How are we failing our daughters?Parents have the biggest role to play in taking care of the mental health of their children.
A woman’s sexuality has always been a matter of debate in Nepali society. Talking about sex is horrifying for many parents. We secretly hope and believe that our daughters can make wise decisions to not give in to their curiosity about sex before marriage. This belief is deeply engraved in our society, and we pass it on to our daughters through various behavioural and cultural means without actually having to talk about sex or sexuality. The rest of the world has moved past the concept of sexuality while women in Nepal have been struggling to keep up. With society grappling to accept this concept, Nepali women, especially teenagers, have been facing a new form of abuse—an abuse referred to as slut-shaming.
A 14-year-old girl who had been taking anti-depressants for over two years came to me for help. She fell into depression after constantly being slut-shamed by her friends for moving on to a second relationship swiftly after having a failed previous one. Many of her friends supposedly called her chhaada and uttauli. Another client, a 19-year-old girl, got married to her boyfriend after getting into a physical relationship with him as she was afraid of being called a slut. The guy now constantly cheats on her with other women, and she blames herself for getting stuck in a dead-end toxic relationship because she made a ‘mistake’ or, in her words, 'nagarnu galti garihaley'.
I have seen many cases of teenage girls facing these slut-shaming abuses; but in my experience, I have hardly seen teen boys struggling with these issues. They are rather glorified by their peers for being able to flirt with more than one girl. The use of the term playboy or boka is prevalent among boys; it does not seem to produce the safe negative effect as the terms used to describe girls. It seems that the value of sex is higher for women than for men.
Moreover, I have experienced cases where girls were even scared to speak against the sexual harassment that they faced due to the fear of being called a slut. A 15-year-old who was sexually abused by her neighbour told me how she did not have the courage to speak up about it. She tried telling her friends who, rather than trying to help, put the blame on her for being 'provocative'. She now suffers from anxiety, and needs to take pills to cope with it.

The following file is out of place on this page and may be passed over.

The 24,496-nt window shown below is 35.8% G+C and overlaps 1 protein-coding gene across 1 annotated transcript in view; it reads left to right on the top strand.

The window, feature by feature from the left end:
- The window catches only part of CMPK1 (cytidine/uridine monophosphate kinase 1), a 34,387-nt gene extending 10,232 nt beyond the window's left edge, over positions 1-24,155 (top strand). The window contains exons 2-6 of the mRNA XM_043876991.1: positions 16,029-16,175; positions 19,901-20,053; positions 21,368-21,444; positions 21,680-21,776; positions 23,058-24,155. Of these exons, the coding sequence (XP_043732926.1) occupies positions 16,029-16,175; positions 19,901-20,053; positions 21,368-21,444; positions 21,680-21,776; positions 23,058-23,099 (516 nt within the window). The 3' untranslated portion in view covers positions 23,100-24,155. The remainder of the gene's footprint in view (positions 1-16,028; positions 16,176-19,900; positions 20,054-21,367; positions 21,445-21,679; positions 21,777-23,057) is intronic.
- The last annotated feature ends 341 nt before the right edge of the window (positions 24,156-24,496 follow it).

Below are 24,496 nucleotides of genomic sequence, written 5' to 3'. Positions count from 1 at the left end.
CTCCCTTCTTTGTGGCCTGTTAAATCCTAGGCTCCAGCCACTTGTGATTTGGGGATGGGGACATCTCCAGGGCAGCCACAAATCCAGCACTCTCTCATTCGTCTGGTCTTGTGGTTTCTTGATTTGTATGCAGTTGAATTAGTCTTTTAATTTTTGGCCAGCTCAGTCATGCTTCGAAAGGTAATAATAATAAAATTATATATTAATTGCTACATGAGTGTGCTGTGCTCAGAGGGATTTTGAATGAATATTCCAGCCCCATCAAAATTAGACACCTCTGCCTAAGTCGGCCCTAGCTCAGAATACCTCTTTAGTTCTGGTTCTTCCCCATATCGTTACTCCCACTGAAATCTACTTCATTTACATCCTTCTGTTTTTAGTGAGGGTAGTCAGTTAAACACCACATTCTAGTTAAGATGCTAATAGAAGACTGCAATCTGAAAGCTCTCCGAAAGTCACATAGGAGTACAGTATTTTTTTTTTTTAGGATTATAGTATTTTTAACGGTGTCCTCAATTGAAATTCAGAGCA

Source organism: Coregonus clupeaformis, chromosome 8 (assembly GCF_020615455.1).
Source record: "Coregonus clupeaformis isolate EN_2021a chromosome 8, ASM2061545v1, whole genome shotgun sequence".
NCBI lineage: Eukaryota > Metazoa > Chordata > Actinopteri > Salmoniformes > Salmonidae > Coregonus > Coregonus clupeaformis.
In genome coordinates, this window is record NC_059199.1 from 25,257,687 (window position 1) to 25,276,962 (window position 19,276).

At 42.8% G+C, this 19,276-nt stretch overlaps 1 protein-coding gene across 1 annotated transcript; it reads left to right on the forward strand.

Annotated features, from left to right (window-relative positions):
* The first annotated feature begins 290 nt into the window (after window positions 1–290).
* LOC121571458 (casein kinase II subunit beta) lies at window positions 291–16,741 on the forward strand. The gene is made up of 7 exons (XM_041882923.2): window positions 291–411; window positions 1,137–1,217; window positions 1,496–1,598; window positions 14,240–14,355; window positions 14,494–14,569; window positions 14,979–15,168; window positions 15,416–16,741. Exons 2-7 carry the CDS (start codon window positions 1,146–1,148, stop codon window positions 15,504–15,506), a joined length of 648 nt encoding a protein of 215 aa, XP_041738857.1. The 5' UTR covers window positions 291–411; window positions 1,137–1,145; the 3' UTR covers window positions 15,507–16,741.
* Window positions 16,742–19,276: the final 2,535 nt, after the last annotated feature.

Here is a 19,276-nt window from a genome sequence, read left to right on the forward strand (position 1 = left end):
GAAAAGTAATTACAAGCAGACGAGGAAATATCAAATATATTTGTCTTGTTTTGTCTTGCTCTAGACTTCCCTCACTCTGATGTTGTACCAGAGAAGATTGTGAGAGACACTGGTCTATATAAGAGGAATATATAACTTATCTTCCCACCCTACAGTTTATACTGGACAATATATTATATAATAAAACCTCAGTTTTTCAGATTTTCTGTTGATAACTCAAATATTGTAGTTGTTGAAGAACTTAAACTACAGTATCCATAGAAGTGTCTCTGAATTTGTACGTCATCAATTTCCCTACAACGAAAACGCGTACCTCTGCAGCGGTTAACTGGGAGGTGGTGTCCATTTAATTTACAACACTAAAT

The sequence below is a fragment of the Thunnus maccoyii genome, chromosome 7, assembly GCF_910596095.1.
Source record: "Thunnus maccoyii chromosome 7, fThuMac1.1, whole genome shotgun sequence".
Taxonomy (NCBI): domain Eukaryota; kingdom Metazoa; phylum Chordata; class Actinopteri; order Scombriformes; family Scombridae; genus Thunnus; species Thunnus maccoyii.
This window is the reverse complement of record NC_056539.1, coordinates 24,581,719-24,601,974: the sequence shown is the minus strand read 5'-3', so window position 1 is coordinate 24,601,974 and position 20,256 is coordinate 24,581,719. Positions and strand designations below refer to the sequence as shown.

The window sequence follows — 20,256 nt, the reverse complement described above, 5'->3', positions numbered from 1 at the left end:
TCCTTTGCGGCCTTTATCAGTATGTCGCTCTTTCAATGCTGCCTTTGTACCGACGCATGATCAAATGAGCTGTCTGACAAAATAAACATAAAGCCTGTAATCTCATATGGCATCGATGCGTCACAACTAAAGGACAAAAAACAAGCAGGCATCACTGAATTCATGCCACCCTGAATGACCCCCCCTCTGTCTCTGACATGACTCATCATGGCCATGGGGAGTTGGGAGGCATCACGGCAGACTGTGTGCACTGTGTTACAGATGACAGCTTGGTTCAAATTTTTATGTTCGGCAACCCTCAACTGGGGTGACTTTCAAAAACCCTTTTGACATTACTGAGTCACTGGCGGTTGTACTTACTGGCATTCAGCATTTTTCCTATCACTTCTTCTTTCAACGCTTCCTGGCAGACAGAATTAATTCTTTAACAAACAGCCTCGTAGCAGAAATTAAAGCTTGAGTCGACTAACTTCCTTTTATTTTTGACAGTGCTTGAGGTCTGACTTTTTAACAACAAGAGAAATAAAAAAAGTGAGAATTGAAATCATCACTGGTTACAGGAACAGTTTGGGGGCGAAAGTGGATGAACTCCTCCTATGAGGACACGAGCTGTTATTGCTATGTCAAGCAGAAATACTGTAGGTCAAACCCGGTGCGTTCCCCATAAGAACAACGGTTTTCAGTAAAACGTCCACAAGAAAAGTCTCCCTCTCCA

All this unnecessary pressure and fear that society and parents put on their daughters to make sure they live according to social norms makes them more vulnerable to mental illness. I would briefly like to explain why this is a problem through humanist psychologist Carl Roger’s Theory of Self. This theory states that we humans see ourselves as a Real-Self and an Ideal-Self. The Ideal-Self is our perception of the self that we want ourselves to be. This self is true to their values, and is always good or right. The Real-Self is the present self, who we currently are and how others perceive us and how we ourselves perceive ourselves to be.
This perception of the present self might or might not have values similar to that of the Ideal-Self. When the Ideal-Self and the Real-Self do not match, we fall into a pit of despair. As we move into the grey areas of these two personalities, trying to grow into our ideal self, we face the struggle of figuring out who we really are and what we want to become. This becomes a turning point that determines our self-esteem. Lack of self-esteem is one of the most critical psychological stressors among people.
I work with teenagers on a daily basis, especially girls, and many of them struggle with this idea of the self to a point where it hampers their mental health. Their Real-Self wants to know more about sex; it wants to be in a relationship, and is open to the idea of engaging in sexual activity. Some teenagers are actually aware of how they feel about having sex, and they try hard to normalise these feelings. They understand that they are merely curious teenagers. They put their narratives in a way that makes their Real-Self look open-minded, acting as if engaging in sexual activities is not such a big deal.
Limited to women
On the other hand, the Ideal-Self they perceive is the ‘good girl’ society wants them to be. This ideal girl does not talk about sex, is not involved in any sexual activity, and is a virgin—pure until the day she gets married. When the terms 'good' and 'pure' are only linked to sex, and is only limited to women, then the struggle to become one’s Ideal-Self leads to severe emotional turmoil and conditions of mental illness. With the rise in the use of social media, many teenage girls also feel pressured to keep up with the global concept of women’s sexuality. But the cost of keeping up with such a concept in Nepal is fear and dilemma—and being referred to as sluts.
Parents have the biggest role to play in taking care of the mental health of their daughters. As parents, it is our responsibility to talk to our teenage daughters about sex, make them aware of society’s double standards on sexuality, and prepare them to face social pressure without feeling bad about themselves.
We should make sure they know the appropriate age to indulge in sexual activities as well as the appropriate safety measures. These conversations can get awkward and can go wrong in many ways, but it is extremely vital. Likewise, we as parents must constantly learn to communicate with our children with more compassion and grace. We should always try to include them in making collaborative decisions instead of just giving them orders. Lastly, we must teach our children the right values; not the values governed by society, but values that lead to their mental and physical well-being.